gg <- gg + geom_line(data=by_week, aes(x=wk, y=cumsum(n)))
gg <- gg + scale_x_date(expand=c(0, 0))
gg <- gg + scale_y_continuous(limits=c(0, 100))
gg <- gg + labs(x=NULL, y="Cumulative Stuff")
gg <- gg + theme_bw()
gg <- gg + theme(panel.grid=element_blank())
gg <- gg + theme(panel.border=element_blank())
gg <- gg + theme(legend.position="none")
gg

We:

– setup a base ggplot object
– add a layer of marker lines (which are the 3 `events` dates)
– add a layer of text for the marker lines
– add a layer of the actual line – note that we can use `cumsum(n)` vs pre-compute it
– setup scale and other aesthetic properties

That gives us this:

gg

Here’s a similar structure in rbokeh:

figure(width=550, height=375,
       logo="grey", outline_line_alpha=0) %>%
  ly_abline(v=events$when, color=c("red", "blue", "blue"), type=2, alpha=1/4) %>%
  ly_text(x=events$when, y=5, color=c("red", "blue", "blue"),
          text=events$what, align="right", font_size="7pt") %>%
  ly_lines(x=wk, y=cumsum(n), data=by_week) %>%
  y_range(c(0, 100)) %>%
  x_axis(grid=FALSE, label=NULL,
         major_label_text_font_size="8pt",
         axis_line_alpha=0) %>%
  y_axis(grid=FALSE,
         label="Cumulative Stuff",
         minor_tick_line_alpha=0,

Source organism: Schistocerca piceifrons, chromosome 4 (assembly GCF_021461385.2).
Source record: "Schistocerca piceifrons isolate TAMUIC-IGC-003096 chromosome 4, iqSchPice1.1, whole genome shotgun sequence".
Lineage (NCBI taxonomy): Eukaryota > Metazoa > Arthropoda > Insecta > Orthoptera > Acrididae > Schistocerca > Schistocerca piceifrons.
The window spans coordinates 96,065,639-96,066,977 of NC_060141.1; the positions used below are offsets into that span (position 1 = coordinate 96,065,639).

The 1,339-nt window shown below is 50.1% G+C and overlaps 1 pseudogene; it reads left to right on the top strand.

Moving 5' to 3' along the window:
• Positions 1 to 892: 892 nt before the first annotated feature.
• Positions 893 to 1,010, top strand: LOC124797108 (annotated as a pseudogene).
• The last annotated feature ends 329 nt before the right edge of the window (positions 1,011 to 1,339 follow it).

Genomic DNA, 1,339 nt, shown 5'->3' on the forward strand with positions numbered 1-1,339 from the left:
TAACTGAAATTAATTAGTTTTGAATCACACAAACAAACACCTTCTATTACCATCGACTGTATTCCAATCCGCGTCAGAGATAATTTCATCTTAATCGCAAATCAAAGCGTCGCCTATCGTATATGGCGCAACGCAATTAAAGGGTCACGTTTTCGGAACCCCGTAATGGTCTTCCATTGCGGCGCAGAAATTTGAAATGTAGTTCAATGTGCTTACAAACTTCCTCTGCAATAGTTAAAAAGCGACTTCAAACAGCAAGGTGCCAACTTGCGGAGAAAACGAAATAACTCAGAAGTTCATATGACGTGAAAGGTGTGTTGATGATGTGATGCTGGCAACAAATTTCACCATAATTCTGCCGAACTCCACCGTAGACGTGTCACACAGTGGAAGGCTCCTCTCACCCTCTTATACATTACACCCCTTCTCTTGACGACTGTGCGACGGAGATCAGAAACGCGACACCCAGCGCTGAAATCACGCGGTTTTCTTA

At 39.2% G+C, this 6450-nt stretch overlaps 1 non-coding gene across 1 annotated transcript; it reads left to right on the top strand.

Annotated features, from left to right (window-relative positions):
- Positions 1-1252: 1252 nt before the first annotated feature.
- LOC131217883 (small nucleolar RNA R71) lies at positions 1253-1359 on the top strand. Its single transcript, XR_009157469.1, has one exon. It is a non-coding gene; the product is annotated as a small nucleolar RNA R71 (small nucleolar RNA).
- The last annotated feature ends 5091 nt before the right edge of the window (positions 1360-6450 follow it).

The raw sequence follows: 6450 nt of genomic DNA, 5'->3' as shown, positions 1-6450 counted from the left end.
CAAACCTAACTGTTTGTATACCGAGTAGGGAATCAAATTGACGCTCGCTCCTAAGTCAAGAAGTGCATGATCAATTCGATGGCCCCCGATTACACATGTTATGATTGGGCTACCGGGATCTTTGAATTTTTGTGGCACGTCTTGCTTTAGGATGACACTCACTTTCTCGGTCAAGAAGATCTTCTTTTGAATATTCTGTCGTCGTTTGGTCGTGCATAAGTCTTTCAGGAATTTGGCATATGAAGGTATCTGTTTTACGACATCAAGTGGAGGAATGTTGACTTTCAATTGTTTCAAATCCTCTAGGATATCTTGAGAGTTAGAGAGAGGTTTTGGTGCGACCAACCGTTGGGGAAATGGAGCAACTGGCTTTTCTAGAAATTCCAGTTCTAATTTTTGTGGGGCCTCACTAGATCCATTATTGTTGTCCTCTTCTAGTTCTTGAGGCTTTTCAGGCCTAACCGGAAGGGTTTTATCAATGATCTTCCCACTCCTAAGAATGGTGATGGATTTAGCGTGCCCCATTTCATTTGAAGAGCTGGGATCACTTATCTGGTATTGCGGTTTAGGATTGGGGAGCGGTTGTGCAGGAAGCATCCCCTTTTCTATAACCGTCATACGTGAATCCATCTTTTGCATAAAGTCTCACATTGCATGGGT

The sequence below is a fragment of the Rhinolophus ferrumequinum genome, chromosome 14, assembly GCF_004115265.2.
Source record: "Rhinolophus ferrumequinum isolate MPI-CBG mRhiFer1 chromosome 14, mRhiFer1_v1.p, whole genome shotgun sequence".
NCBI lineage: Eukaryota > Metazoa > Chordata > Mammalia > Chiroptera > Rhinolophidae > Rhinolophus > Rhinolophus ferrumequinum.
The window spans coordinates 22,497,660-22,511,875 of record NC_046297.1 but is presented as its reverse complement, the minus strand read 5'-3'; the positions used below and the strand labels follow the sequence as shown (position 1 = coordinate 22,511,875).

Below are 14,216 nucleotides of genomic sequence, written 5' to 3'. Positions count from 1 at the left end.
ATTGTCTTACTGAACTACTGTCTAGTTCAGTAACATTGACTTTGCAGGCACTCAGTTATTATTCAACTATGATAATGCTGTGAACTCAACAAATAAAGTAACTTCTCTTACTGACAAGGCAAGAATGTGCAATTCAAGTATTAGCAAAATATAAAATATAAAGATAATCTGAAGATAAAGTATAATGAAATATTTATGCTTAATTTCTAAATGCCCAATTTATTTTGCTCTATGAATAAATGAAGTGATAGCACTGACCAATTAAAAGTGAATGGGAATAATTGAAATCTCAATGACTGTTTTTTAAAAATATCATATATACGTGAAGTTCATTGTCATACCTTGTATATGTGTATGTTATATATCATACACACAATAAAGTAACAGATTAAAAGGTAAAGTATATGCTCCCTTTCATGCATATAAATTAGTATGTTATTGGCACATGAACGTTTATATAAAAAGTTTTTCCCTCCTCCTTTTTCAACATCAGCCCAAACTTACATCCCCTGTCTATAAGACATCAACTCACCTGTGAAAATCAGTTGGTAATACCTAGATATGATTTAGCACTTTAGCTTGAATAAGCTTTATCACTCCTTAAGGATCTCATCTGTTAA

axis_label_text_font_size="10pt",
         axis_line_alpha=0) -> rb
rb

Here, we set the `width` and `height` and configure some of the initial aesthetic options. Note that `outline_line_alpha=0` is the equivalent of `theme(panel.border=element_blank())`.

The markers and text do not work exactly as one might expect since there’s no way to specify a `data` parameter, so we have to set the colors manually. Also, since the target is a browser, points are specified in the same way you would with CSS. However, it’s a pretty easy translation from `geom_[hv]line` to `ly_abline` and `geom_text` to `ly_text`.

The `ly_lines` works pretty much like `geom_line`.

Notice that both ggplot and rbokeh can grok dates for plotting (though we do not need the `as.numeric` hack for rbokeh).

rbokeh will auto-compute bounds like ggplot would but I wanted the scale to go from 0 to 100 in each plot. You can think of `y_range` as `ylim` in ggplot.

To configure the axes, you work directly with `x_axis` and `y_axis` parameters vs `theme` elements in ggplot. To turn off only lines, I set the alpha to 0 in each and did the same with the y axis minor tick marks.